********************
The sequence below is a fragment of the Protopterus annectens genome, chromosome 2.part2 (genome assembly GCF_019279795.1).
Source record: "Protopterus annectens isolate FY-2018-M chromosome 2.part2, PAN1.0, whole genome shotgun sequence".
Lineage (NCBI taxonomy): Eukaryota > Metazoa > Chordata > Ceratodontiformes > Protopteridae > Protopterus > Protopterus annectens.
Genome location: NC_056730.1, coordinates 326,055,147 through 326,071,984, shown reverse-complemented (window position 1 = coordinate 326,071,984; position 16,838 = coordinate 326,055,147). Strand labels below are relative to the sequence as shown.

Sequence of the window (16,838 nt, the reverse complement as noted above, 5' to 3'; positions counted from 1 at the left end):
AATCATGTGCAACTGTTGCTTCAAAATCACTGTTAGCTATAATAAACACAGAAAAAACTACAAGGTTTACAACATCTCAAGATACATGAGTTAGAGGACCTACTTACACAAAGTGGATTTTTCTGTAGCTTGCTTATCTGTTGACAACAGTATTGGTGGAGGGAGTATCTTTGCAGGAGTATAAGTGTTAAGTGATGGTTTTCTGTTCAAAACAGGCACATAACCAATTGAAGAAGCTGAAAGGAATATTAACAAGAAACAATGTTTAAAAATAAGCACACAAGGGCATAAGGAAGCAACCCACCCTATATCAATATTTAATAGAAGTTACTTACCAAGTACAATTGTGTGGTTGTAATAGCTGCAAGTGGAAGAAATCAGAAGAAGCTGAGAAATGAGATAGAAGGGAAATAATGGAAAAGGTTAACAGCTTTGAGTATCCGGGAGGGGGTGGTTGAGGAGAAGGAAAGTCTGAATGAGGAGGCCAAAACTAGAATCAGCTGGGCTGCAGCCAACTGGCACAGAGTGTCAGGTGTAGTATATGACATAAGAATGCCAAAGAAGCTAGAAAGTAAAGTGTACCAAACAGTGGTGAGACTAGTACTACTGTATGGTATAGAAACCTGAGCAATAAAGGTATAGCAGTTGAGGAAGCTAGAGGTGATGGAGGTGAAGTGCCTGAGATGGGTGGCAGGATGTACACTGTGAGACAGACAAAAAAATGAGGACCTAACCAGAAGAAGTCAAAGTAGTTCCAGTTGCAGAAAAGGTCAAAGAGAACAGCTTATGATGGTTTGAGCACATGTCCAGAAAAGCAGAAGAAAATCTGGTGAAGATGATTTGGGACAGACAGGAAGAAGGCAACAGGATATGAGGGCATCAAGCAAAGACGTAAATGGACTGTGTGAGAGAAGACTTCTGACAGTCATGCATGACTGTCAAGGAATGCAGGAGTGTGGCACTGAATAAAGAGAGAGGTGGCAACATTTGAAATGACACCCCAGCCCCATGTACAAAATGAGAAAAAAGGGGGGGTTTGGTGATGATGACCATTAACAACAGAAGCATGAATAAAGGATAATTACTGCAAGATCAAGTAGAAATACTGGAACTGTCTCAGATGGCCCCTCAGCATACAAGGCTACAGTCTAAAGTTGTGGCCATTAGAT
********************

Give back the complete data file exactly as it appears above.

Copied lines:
The sequence below is a fragment of the Protopterus annectens genome, chromosome 2.part2 (genome assembly GCF_019279795.1).
Source record: "Protopterus annectens isolate FY-2018-M chromosome 2.part2, PAN1.0, whole genome shotgun sequence".
Lineage (NCBI taxonomy): Eukaryota > Metazoa > Chordata > Ceratodontiformes > Protopteridae > Protopterus > Protopterus annectens.
Genome location: NC_056730.1, coordinates 326,055,147 through 326,071,984, shown reverse-complemented (window position 1 = coordinate 326,071,984; position 16,838 = coordinate 326,055,147). Strand labels below are relative to the sequence as shown.

Sequence of the window (16,838 nt, the reverse complement as noted above, 5' to 3'; positions counted from 1 at the left end):
AATCATGTGCAACTGTTGCTTCAAAATCACTGTTAGCTATAATAAACACAGAAAAAACTACAAGGTTTACAACATCTCAAGATACATGAGTTAGAGGACCTACTTACACAAAGTGGATTTTTCTGTAGCTTGCTTATCTGTTGACAACAGTATTGGTGGAGGGAGTATCTTTGCAGGAGTATAAGTGTTAAGTGATGGTTTTCTGTTCAAAACAGGCACATAACCAATTGAAGAAGCTGAAAGGAATATTAACAAGAAACAATGTTTAAAAATAAGCACACAAGGGCATAAGGAAGCAACCCACCCTATATCAATATTTAATAGAAGTTACTTACCAAGTACAATTGTGTGGTTGTAATAGCTGCAAGTGGAAGAAATCAGAAGAAGCTGAGAAATGAGATAGAAGGGAAATAATGGAAAAGGTTAACAGCTTTGAGTATCCGGGAGGGGGTGGTTGAGGAGAAGGAAAGTCTGAATGAGGAGGCCAAAACTAGAATCAGCTGGGCTGCAGCCAACTGGCACAGAGTGTCAGGTGTAGTATATGACATAAGAATGCCAAAGAAGCTAGAAAGTAAAGTGTACCAAACAGTGGTGAGACTAGTACTACTGTATGGTATAGAAACCTGAGCAATAAAGGTATAGCAGTTGAGGAAGCTAGAGGTGATGGAGGTGAAGTGCCTGAGATGGGTGGCAGGATGTACACTGTGAGACAGACAAAAAAATGAGGACCTAACCAGAAGAAGTCAAAGTAGTTCCAGTTGCAGAAAAGGTCAAAGAGAACAGCTTATGATGGTTTGAGCACATGTCCAGAAAAGCAGAAGAAAATCTGGTGAAGATGATTTGGGACAGACAGGAAGAAGGCAACAGGATATGAGGGCATCAAGCAAAGACGTAAATGGACTGTGTGAGAGAAGACTTCTGACAGTCATGCATGACTGTCAAGGAATGCAGGAGTGTGGCACTGAATAAAGAGAGAGGTGGCAACATTTGAAATGACACCCCAGCCCCATGTACAAAATGAGAAAAAAGGGGGGGTTTGGTGATGATGACCATTAACAACAGAAGCATGAATAAAGGATAATTACTGCAAGATCAAGTAGAAATACTGGAACTGTCTCAGATGGCCCCTCAGCATACAAGGCTACAGTCTAAAGTTGTGGCCATTAGAT